Hundreds of thousands of people waving Vatican flags on Saturday greeted Pope Francis as he headed deep into mafia territory, visiting jailbirds and the poor in Naples amid heightened security.
The pontiff arrived in the poor, crime-ridden Scampia area of the city in a popemobile and immediately plunged into a crowd of children and young people, two of whom managed to pose for a selfie with the pontiff.
“Corruption stinks, corrupt society stinks,” he told residents, adding that “we all have the potential to be corrupt and to slip into criminality”.
“Convert to love and peace. It is always possible to return to an honest life. There are mothers weeping for it in Naples’ churches,” Francis told some 100,000 people gathered for Mass in Piazza del Plebiscito in Naples’ historic centre.
Up to 800,000 people were expected to turn out through the day in the southern Italian city to greet the Argentine-born pontiff, who last year declared war on organised crime by excommunicating all mafiosi from the Catholic Church.
Security was tight for the visit: apart from risks posed by gangsters with a grudge, the pope has been threatened by the Islamic State group and trips outside the Vatican are considered prime opportunities for assassination attempts.
After a massacre at a Tunisian museum this week claimed by the IS group, all eyes were on the elderly pontiff’s safety, with 3,000 extra policemen deployed along the route he will take, including snipers on the rooftops.
Before his arrival in Scampia, Pope Francis began the day at the ancient Roman city of Pompeii.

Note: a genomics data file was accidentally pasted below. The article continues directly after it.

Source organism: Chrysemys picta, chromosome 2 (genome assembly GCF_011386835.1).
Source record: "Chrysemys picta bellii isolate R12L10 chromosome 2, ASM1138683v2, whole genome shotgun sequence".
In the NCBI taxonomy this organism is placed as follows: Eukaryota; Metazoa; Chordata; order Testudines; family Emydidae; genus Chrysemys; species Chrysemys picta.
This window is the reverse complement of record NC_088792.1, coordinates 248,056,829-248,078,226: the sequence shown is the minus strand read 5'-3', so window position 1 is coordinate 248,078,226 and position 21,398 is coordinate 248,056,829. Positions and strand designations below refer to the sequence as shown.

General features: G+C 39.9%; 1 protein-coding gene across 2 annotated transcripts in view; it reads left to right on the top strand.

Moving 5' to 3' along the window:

– Corruption, drugs, extortion –
The pope, who frequently focuses on the plight of the downtrodden, spent about an hour and a half with some 120 inmates, including transsexuals, at the city’s overcrowded Poggioreale prison, where 2,500 prisoners are squeezed into a space for 1,400.
“Even the bars of a prison cannot separate you from God’s love,” Francis said. “Even if you have erred, the lord does not grow tired of showing you the way back.”
The pope also pleaded for shelter for the African and Asian immigrants who have flooded into the Italian city and have ended up homeless.
“They are citizens, not second class citizens. We are all immigrants, sons of God on the path of life. No one has a fixed abode on Earth,” Francis said.
Francis spoke about the ills weighing upon the region, including a youth unemployment rate that has hit 40 percent. He noted that charity and scholarships were no substitute for working.
“Not having the possibility to bring home wages is like seeing one’s dignity stolen,” he added.
Some of his fiercest words were kept for the Camorra, the notorious Naples mafia dissected and exposed in journalist Roberto Saviano’s award-winning novel “Gomorrah” and the acclaimed 2008 film of the same name.
“Respond forcefully to the organisations that corrupt and exploit the young, the poor and the disadvantaged with the cynical business of drugs and other forms of trafficking,” Francis said.
Last year the pope expelled all unrepentant mafia members from the Church and condemned them to Hell in the afterlife in a move which sparked fears of retaliation from the underworld.
– City of ‘many wounds’ –
During a visit to territory controlled by the powerful ‘Ndrangheta organisation in the southern Italian Calabria region, he described the mafia as “the adoration of evil and contempt for common good.”
“This evil must be beaten, expelled,” he said, calling for historic ties between organised crime and the Church to be severed — an appeal he is likely to repeat in Naples.
Numerous priests fight against Italy’s big three — the Cosa Nostra in Sicily, the ‘Ndrangheta in Calabria and the Camorra in Naples — sometimes paying for their bravery with their lives.
But the Italian Church also has a darker side. Mafia dons have historically attended mass, often receiving lavish funerals and presenting themselves as Catholic benefactors, aiding local residents where the state has failed.
Priest Luigi Ciotti, who has dedicated his life to the fight against the mafia, said the pope’s visit would mean a huge amount to a city he described as “marvellous but bitter, generous, but living with many wounds.”